FHFA Housing Report Finds that GSEs Met Most Affordable Housing Goals in 2016

According to the Federal Housing Finance Agency (FHFA) Annual Housing Report for 2017 released Monday, Freddie Mac met its 2016 affordable housing goals and Fannie Mae met its multifamily goals but had a mixed record on its single-family goals. The report covers all Fannie Mae’s and Freddie Mac’s (collectively, the Government-Sponsored Enterprises, or GSEs) affordable housing activities in 2016.

The bulk of the report focuses on Fannie Mae’s and Freddie Mac’s 2016 performance under their 2015-2017 Affordable Housing Goals that establish minimum levels of support for affordable single-family and multifamily housing lending that both GSEs are expected to meet each year.

FHFA uses a dual approach to measure the GSEs’ compliance with their single-family goals and subgoals. Under this approach, FHFA establishes a benchmark goal that requires a certain percentage (24 percent for 2016) of the loans purchased by a GSE each year be made to low-income consumers (those making 80 percent or less of area median income, or AMI). The GSEs are expected to meet this benchmark goal unless the share of home loans in the overall lending market made to low-income consumers falls below the benchmark. In that case, the GSEs’ level of support for low-income lending will simply have to match that of the overall market in order for them to be considered compliant. FHFA uses an identical approach toward measuring compliance with its single-family subgoals for loans to very low-income consumers (those at 50 percent of AMI or below), loans used to purchase homes in low-income areas, and refinance loans for low-income homeowners.

In the report released today, FHFA finds that Freddie Mac achieved all of its single-family goals and subgoals for 2016. While 23.8 percent of Freddie Mac’s loan purchases in 2016 were made to low-income consumers, just below the 24 percent benchmark, Freddie’s support for such loans exceeded the market as a whole by .9 percent. Similarly, while Freddie did not meet the 6 percent benchmark goal for home purchase loans for very-low income consumers, such loans accounted for 5.7 percent of its loan purchases compared to 5.4 percent for the market as whole.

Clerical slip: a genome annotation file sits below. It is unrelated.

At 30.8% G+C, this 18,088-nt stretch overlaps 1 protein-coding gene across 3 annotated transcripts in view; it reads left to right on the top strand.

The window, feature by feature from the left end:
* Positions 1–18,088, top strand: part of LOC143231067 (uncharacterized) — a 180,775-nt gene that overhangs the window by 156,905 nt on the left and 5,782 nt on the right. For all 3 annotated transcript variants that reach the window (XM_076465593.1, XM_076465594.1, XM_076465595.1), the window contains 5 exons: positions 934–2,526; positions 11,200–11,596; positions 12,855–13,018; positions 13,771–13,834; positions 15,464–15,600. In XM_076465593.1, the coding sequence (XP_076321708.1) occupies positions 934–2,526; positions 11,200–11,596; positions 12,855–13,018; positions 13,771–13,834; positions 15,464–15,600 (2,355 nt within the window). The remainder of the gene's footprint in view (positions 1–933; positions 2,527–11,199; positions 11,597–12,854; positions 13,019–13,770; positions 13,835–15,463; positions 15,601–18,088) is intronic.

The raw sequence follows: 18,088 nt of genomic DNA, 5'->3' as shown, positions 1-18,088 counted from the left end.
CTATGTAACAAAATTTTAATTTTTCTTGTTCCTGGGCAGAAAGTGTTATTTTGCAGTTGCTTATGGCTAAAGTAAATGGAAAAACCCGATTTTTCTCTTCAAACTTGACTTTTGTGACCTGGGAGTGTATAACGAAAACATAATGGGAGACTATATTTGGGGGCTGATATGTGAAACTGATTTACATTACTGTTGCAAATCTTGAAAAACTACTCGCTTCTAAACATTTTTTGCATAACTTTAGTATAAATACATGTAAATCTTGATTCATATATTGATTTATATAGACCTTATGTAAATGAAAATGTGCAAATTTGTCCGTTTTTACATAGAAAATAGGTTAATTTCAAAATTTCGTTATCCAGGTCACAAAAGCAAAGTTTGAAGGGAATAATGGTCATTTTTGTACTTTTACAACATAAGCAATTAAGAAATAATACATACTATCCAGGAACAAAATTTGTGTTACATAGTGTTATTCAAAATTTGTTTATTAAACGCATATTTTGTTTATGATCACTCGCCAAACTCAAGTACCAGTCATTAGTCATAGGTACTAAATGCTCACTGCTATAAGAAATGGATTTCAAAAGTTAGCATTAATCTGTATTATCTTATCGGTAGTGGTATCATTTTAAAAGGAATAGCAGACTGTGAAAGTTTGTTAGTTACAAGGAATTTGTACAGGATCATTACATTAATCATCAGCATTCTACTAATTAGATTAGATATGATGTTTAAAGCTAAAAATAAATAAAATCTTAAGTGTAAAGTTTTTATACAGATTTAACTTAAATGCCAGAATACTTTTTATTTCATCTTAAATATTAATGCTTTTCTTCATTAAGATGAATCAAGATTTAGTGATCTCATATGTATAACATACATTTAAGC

19.9 percent of Freddie Mac’s loan purchases were used to purchase homes in low-income areas, exceeding the 14 percent benchmark goal but lower than the overall market share of 15.9 percent. Freddie Mac also matched its benchmark goal of 21 percent of refinanced loan purchases being made for low-income homeowners.

The report finds that Fannie Mae’s purchases of loans for low-income consumers represented 22.9 percent of its total 2016 purchases, slightly exceeding market level. Fannie Mae’s support for homes purchased in low-income areas was 20.2 percent, exceeding the benchmark and market levels.

However, loans to very low-income consumers accounted for 5.2 percent of Fannie Mae’s total loan purchases, falling below the 6 percent benchmark and 5.4 percent market level. Fannie Mae’s low-income refinance purchases accounted for 19.5 of its total refinance purchases, just below the market level of 19.8 percent.

FHFA’s current findings of non-compliance with the affordable housing goals are preliminary. Fannie Mae may submit to FHFA any additional information it wants the agency to consider as it makes its final determination. If, upon its final review, FHFA finds one or both of the firms to be noncompliant, it will consider possible penalties.

Each of the GSEs exceeded their multifamily goals for 2016. The goals required them to finance the development of at least 300,000 units affordable to low-income renters earning 80 percent of AMI or below, at least 60,000 units affordable to very low-income renters earning 50 percent of AMI or below, and at least 8,000 units located in small multifamily properties that have between 5-50 units.

Freddie Mac’s support for affordable multifamily housing was particularly strong in 2016. It financed over 406,000 units affordable to low-income renters, 73,030 units affordable to very low-income renters, and over 22,000 affordable units in small properties.

Fannie Mae financed over 352,000 units affordable to low-income renters, almost 69,000 units affordable to very low-income renters, and 9,312 affordable units in small properties.

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